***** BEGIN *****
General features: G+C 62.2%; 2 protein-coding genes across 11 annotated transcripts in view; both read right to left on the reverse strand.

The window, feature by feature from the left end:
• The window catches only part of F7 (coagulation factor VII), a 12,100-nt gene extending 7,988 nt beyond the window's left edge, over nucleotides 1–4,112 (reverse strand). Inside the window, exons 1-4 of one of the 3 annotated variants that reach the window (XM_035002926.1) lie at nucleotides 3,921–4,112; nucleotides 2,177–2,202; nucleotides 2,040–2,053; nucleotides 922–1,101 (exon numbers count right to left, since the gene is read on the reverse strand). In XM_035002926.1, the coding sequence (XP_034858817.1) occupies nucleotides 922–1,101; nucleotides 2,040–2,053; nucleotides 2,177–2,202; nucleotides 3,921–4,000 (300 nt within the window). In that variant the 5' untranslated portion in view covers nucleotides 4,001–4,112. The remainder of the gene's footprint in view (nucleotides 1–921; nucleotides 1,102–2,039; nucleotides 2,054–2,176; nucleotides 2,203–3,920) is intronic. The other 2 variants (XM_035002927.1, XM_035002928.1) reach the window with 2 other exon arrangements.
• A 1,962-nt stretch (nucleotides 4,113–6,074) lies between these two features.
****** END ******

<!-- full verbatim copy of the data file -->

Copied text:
General features: G+C 62.2%; 2 protein-coding genes across 11 annotated transcripts in view; both read right to left on the reverse strand.

The window, feature by feature from the left end:
• The window catches only part of F7 (coagulation factor VII), a 12,100-nt gene extending 7,988 nt beyond the window's left edge, over nucleotides 1–4,112 (reverse strand). Inside the window, exons 1-4 of one of the 3 annotated variants that reach the window (XM_035002926.1) lie at nucleotides 3,921–4,112; nucleotides 2,177–2,202; nucleotides 2,040–2,053; nucleotides 922–1,101 (exon numbers count right to left, since the gene is read on the reverse strand). In XM_035002926.1, the coding sequence (XP_034858817.1) occupies nucleotides 922–1,101; nucleotides 2,040–2,053; nucleotides 2,177–2,202; nucleotides 3,921–4,000 (300 nt within the window). In that variant the 5' untranslated portion in view covers nucleotides 4,001–4,112. The remainder of the gene's footprint in view (nucleotides 1–921; nucleotides 1,102–2,039; nucleotides 2,054–2,176; nucleotides 2,203–3,920) is intronic. The other 2 variants (XM_035002927.1, XM_035002928.1) reach the window with 2 other exon arrangements.
• A 1,962-nt stretch (nucleotides 4,113–6,074) lies between these two features.